San Antonio has about 500 all-electric vehicles on the road
SAN ANTONIO - Gas-up or plug-in? That's the question more car-buying consumers will be asking as electric vehicles get more attention.
Tesla just rolled out its first Model 3 last week, considered a potential game-changer with its more affordable $35,000 sticker. Volvo announced last week that it is putting the brakes on gas-only vehicles by 2019.
Electric vehicles are hardly in the fast lane in San Antonio, but that could be changing.
"I think you're going to see a big increase in electric-vehicle takeoff here as the vehicles get longer range," said Todd Horsman, senior director of strategy and product development at CPS Energy.
The utility operates a fleet of EVs and is responsible for public charging stations.
"Our goal in our service area is to make sure everybody has the ability to charge," Horsman said.
The greater San Antonio area has 150 public charging stations. However, they can often be seen unused.
The State Department of Motor Vehicles showed that in 2016 Texas had 199,096 hybrids and 8,397 electric vehicles. Combined, that's less than one percent of of the state's 24 million registered vehicles.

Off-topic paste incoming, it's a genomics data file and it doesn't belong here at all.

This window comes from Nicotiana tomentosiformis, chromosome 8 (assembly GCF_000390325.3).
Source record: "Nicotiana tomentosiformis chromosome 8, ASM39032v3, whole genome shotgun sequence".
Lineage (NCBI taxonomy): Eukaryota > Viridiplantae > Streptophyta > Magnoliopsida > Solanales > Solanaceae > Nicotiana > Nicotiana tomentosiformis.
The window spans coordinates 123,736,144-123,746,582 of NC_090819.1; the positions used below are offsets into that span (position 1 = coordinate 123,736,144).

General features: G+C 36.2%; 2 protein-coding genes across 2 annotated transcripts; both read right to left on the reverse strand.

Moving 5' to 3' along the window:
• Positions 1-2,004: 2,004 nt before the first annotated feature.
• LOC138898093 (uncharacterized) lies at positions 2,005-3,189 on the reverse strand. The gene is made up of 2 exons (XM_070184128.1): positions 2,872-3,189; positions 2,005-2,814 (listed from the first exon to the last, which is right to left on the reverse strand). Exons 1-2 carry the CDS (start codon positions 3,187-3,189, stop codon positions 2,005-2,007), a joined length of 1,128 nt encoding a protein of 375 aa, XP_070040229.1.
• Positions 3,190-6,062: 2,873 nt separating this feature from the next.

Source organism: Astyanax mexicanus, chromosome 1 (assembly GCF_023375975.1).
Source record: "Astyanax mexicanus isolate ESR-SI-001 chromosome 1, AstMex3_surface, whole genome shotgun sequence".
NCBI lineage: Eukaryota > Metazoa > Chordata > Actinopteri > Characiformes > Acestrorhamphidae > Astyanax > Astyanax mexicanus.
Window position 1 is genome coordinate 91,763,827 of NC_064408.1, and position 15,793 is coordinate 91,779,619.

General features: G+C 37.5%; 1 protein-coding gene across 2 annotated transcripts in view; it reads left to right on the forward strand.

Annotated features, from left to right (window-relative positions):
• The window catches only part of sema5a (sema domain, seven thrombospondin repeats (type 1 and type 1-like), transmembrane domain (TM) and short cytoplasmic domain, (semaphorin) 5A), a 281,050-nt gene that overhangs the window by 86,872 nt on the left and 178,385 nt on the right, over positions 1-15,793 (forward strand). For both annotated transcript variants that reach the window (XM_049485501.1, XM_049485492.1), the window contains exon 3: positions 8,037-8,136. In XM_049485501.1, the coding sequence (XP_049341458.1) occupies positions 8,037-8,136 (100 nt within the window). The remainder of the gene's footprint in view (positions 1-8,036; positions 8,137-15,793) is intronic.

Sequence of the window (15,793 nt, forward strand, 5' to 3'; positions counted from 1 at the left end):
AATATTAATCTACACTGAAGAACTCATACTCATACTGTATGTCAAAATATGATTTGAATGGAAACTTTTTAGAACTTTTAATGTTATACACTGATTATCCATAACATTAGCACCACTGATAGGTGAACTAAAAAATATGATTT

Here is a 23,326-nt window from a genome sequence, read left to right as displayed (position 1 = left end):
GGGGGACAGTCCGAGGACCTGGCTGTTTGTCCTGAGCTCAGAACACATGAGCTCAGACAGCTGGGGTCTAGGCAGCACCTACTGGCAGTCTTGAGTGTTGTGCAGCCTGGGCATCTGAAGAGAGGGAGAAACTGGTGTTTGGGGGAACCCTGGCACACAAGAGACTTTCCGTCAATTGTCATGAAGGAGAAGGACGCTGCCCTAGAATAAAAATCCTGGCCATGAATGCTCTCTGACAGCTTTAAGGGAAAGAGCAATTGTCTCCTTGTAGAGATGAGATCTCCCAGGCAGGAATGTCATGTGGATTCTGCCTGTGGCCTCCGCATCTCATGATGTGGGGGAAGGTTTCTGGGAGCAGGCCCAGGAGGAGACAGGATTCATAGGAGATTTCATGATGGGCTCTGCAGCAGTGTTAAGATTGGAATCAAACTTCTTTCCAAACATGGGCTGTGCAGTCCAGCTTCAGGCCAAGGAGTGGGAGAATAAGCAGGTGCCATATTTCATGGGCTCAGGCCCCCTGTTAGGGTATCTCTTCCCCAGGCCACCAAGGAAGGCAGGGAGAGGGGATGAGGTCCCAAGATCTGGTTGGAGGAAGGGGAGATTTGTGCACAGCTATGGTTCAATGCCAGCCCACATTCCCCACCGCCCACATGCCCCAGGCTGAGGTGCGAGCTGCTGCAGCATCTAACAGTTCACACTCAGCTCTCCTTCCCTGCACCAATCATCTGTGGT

Charles Jordan drives a Prius, preferring the gas-stingy hybrid to the all-electric vehicle he used to have.
"I didn't keep it because gas prices changed, and I had a limited range on how far I could drive," he said. "It was a little bit of a hassle."
It's that range-anxiety that Horsman says is a primary reason for not taking the electric plunge.
But now that some automakers are making EVs that can go up to 200 miles on a single charge, that concern could ease.
CPS Energy is also testing new direct current (DC) chargers that could be a difference-maker, too.
"They are very fast-charging. You can literally charge about 75 percent of the vehicle in 10 minutes," Horsman said. "You could charge it and go in and get yourself a soda and kolache and come back out and you've got 75 percent charge."